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Avoid Turning Your Thanksgiving Celebration Into a Turkey

Sunday, November 2, 2008 - 22:10

BOSTON, Nov. 3 /PRNewswire/ -- Thanksgiving celebrations are as typically American as Apple/Cherry/Pumpkin pie and as individual as the reasons people have to be thankful. Still, hosting or attending a Thanksgiving dinner is often not an easy, stress-free experience.

For starters, Thanksgiving requires lots of advance planning and prepping, made more challenging because it always falls during the workweek. And, for those mini-Marthas that need to create spectacular centerpieces and positively perfect place-settings right down to the autumnally festooned napkin rings, the house can be abuzz with arts and crafts before Election Day ends.

Even guests, though spared the cares of the pre-company house cleaning; home-cooking, and the annual defrosting of behemoth-sized birds in the bathtub, often endure arduous hours of travel or worse, hours of mind-numbing waiting to travel.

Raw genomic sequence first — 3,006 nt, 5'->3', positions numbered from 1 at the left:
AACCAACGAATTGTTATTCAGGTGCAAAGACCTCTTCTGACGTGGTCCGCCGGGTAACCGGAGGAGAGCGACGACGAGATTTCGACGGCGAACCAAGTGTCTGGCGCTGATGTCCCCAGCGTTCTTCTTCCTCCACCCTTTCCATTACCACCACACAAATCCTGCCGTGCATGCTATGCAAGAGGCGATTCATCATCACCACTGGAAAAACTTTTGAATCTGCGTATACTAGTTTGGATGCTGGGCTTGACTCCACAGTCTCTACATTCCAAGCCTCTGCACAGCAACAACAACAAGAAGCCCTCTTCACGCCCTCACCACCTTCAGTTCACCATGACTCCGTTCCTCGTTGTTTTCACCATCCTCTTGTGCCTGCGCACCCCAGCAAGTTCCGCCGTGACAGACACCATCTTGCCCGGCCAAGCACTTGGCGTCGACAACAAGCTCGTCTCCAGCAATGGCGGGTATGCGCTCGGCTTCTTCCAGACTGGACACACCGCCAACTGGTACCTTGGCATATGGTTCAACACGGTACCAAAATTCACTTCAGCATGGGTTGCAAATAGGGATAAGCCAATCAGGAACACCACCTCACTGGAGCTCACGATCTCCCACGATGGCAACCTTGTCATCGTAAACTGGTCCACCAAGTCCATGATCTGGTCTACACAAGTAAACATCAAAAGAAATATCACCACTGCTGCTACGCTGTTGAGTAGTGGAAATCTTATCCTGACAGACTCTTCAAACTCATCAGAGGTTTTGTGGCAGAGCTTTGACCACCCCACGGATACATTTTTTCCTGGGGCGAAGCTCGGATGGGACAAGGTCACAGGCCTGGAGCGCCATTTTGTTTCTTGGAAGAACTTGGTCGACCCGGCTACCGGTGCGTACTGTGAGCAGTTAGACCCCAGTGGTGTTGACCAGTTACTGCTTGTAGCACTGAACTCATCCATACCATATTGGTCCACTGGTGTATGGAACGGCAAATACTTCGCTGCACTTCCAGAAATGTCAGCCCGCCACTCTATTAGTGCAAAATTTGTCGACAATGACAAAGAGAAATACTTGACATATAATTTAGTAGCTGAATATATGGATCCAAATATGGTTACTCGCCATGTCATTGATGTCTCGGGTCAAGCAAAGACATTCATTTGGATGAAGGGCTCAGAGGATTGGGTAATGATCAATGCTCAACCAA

Thanksgiving is also frequently fraught with the pressures of maintaining family traditions from replicating Mom's recipes to whose Mom's recipes to use; who carves the beast, and whether it is necessary to have the relish style fresh cranberry sauce and the jelled variety with its elegantly shimmering can lines.

Far more than a cranberry sauce resource or a time/ temperature guide to roasting turkey, Life123(TM) tackles the thorny questions that make many other sites head for the sidelines.

Indeed, visitors need only type "Thanksgiving" into its search box to pull up tips on everything from hosting a first Thanksgiving and creating crafty table settings and cornucopia to safe food handling and recipes for savory cornbread, varieties of fresh Cranberry relish, and that sweet seasonal staple, pumpkin pie. For those imbued with a love of historic Thanksgiving traditions, there's even a section of Native American and Colonial recipes. (For a related topic, type "football" into the site's search box).

Like life, is not comprised solely of heaping helpings followed by days of leftovers (though there are five recipes for turkey casserole on the site). There's also a wealth of money-saving tips; ways to cope with holiday stress (like those intrusive questions from well-meaning relatives) and even pointers on how to not completely decimate one's diet.

And lest we forget ... According to's feature Hold Your First Thanksgiving Dinner Without Going Crazy, "a turkey needs approximately 20 minutes per pound to cook (based on a 325-degree oven)."


CONTACT: Deborah Szajngarten for, +1-914-826-2153,

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